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Environment

Almost a Quarter of UK Nurseries Want to Ban Glitter

It used to represent joy and innocence.

But it's much like the discography of Taylor Swift. What was once the universal emblem of the inoffensive has recently revealed a dark side.

Glitter has a problematic secret: it’s actually terrible for the environment — and British nurseries up and down the country have had enough.

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A new survey has found that almost a quarter of UK nurseries want to ban glitter.

The poll of 1,092 nursery managers, owners and workers by reviews site Daynurseries.co.uk found that 22% were in favour of a ban. However, most still have no actual plans to ban it.

Read More: Glitter Is Banned From This Nursery for What Is Actually a Great Reason

It comes after Tops Day Nurseries, a chain with 19 nurseries that care for 2,500 children across southern England, decided to ban the sparkly substance last year.

It’s because glitter is a non-degradable microplastic: a teeny, tiny type of plastic often less than 5mm in length that can damage our ecosystem and pollute our oceans. It’s estimated that there are up to 50 trillion microplastic pieces already in our oceans — and one study has found that the number has increased 60-fold over the past 15 years.

Glitter is quite similar to microbeads — another type of microplastics often found in cosmetic and personal care products that was banned by the UK government in January. A single shower can produce 100,000 pieces of the plastic, and, too small to be filtered out by sewage systems, microbeads are often washed into the ocean where marine life swallows them. As a result, the average seafood fan will accidentally consume 11,000 pieces of microplastic every single year.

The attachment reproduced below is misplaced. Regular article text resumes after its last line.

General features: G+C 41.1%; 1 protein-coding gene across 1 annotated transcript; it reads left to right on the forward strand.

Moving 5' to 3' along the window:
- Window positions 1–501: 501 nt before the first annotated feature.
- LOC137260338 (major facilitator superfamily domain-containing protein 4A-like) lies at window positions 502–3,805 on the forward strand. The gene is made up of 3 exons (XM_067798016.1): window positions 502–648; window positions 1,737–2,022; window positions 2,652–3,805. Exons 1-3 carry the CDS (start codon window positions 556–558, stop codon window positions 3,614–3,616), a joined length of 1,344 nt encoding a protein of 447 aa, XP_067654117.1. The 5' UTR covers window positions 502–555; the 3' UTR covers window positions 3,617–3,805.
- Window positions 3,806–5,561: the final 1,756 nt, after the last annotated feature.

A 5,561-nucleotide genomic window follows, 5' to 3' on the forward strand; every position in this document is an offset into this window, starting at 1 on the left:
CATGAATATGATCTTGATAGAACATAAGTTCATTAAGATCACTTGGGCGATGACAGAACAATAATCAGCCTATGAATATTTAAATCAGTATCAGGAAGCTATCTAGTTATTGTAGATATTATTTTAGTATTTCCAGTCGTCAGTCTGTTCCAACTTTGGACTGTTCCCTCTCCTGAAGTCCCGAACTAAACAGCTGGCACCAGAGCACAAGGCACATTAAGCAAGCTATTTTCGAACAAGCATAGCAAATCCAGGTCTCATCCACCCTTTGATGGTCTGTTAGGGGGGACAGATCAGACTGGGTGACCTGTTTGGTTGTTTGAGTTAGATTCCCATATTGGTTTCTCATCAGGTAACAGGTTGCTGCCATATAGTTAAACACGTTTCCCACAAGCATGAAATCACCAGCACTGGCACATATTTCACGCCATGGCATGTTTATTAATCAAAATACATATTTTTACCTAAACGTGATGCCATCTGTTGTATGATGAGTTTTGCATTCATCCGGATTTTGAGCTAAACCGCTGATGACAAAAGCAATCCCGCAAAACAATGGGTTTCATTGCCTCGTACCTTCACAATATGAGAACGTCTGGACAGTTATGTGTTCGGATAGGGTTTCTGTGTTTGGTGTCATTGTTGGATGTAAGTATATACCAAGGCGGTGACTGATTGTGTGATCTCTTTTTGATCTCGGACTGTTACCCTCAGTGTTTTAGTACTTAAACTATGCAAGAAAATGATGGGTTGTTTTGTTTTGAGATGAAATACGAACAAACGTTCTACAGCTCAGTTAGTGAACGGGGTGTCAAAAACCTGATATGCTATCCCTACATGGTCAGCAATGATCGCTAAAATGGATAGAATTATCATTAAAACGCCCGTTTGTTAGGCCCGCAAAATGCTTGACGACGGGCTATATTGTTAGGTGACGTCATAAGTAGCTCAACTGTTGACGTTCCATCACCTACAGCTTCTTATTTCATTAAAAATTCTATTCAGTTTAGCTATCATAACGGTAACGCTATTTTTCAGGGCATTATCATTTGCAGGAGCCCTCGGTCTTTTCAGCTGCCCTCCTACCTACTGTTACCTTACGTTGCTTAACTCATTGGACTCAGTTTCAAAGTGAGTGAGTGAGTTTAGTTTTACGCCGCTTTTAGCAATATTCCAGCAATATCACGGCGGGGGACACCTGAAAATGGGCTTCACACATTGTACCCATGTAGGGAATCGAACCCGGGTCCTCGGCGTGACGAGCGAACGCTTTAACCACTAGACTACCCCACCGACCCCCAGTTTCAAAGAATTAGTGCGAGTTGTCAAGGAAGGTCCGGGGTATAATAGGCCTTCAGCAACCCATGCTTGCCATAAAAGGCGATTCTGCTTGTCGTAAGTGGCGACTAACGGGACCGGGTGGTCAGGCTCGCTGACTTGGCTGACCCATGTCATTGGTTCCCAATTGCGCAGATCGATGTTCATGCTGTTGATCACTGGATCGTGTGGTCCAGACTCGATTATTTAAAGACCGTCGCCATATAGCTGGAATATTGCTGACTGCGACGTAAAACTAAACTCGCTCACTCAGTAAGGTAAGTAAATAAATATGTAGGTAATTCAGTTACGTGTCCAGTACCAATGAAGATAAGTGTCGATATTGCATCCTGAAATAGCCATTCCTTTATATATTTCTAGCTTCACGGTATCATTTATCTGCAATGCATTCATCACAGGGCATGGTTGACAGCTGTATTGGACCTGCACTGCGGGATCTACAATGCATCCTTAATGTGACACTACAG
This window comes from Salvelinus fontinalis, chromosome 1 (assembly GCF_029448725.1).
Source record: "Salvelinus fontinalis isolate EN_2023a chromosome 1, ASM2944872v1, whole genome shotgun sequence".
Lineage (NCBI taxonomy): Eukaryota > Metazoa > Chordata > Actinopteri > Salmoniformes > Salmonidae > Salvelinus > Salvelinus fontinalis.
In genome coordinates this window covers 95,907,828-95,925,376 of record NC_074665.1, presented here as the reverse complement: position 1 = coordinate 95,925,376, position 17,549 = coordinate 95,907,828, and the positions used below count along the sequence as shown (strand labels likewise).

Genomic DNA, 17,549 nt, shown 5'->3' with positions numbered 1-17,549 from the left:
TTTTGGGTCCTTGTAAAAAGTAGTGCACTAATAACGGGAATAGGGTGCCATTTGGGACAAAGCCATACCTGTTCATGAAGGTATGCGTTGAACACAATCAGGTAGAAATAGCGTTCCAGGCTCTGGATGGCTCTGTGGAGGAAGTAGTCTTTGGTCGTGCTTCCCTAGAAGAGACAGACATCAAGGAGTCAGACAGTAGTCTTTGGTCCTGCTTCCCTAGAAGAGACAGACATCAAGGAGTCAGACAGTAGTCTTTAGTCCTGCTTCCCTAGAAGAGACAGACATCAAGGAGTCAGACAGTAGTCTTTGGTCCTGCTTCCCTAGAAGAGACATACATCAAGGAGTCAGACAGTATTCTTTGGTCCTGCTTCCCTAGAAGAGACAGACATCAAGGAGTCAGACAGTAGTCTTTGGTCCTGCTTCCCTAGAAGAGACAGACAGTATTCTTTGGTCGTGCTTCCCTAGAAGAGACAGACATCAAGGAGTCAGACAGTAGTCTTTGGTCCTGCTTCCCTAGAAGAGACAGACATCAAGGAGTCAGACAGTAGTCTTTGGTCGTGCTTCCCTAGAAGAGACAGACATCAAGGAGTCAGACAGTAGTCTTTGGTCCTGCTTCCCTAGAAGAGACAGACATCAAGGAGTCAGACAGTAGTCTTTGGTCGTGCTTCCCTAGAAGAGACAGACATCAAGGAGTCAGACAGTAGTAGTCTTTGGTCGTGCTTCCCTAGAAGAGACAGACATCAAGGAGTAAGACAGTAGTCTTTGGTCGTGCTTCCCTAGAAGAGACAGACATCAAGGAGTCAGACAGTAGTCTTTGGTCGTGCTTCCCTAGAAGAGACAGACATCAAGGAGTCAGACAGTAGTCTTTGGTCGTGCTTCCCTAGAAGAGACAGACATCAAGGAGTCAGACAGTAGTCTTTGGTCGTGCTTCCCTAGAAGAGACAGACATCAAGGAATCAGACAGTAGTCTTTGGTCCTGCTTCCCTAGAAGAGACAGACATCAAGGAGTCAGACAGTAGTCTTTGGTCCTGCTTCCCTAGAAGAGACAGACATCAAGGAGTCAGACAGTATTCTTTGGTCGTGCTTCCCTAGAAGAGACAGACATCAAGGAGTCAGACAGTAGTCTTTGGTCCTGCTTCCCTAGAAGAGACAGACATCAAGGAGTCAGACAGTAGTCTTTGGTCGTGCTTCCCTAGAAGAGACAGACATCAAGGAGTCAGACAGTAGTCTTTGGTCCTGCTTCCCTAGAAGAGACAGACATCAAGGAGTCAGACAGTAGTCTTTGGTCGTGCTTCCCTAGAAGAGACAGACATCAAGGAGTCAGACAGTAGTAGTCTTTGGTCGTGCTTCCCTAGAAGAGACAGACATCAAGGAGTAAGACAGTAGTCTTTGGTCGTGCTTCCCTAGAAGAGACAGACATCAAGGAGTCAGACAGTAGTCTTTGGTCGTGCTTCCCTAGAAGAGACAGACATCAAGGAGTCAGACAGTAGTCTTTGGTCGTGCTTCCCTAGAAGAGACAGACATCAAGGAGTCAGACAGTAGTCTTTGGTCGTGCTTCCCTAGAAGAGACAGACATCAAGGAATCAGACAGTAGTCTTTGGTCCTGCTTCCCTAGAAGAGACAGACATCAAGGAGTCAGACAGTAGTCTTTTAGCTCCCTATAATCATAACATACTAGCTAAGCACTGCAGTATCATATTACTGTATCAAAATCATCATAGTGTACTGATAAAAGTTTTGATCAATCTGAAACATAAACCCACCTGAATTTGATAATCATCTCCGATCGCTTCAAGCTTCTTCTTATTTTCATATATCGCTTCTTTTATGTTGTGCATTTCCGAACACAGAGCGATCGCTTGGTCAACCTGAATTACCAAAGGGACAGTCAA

“Glitter is absolutely a microplastic and has the same potential to cause harm as any other microplastic,” Alice Horton, a research associate at the UK’s Centre for Ecology and Hydrology, previously told the Guardian. “We all know that glitter can get everywhere and is highly likely to end up in the environment, either down the drain or by shedding from decorative items. So I think there’s no harm in banning it from nurseries for craft purposes given that its only purpose is ornamental.”

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However, despite a better understanding of the environmental consequences, the majority of nurseries still do not back a ban.

Cheryl Hadland, managing director of Tops Day Nurseries, said she felt "sad rather than surprised" that most nurseries are not considering a ban yet, and that she understood how it can feel like a “nanny state.”

"I would have had the same opinion only six months ago,” said Hadland. “I believe that when colleagues in education, and indeed more humans, understand what damage we are doing to the environment — with microplastics and one-use plastics — that they will start to do whatever they can in order to protect our world for our children and for tomorrow."

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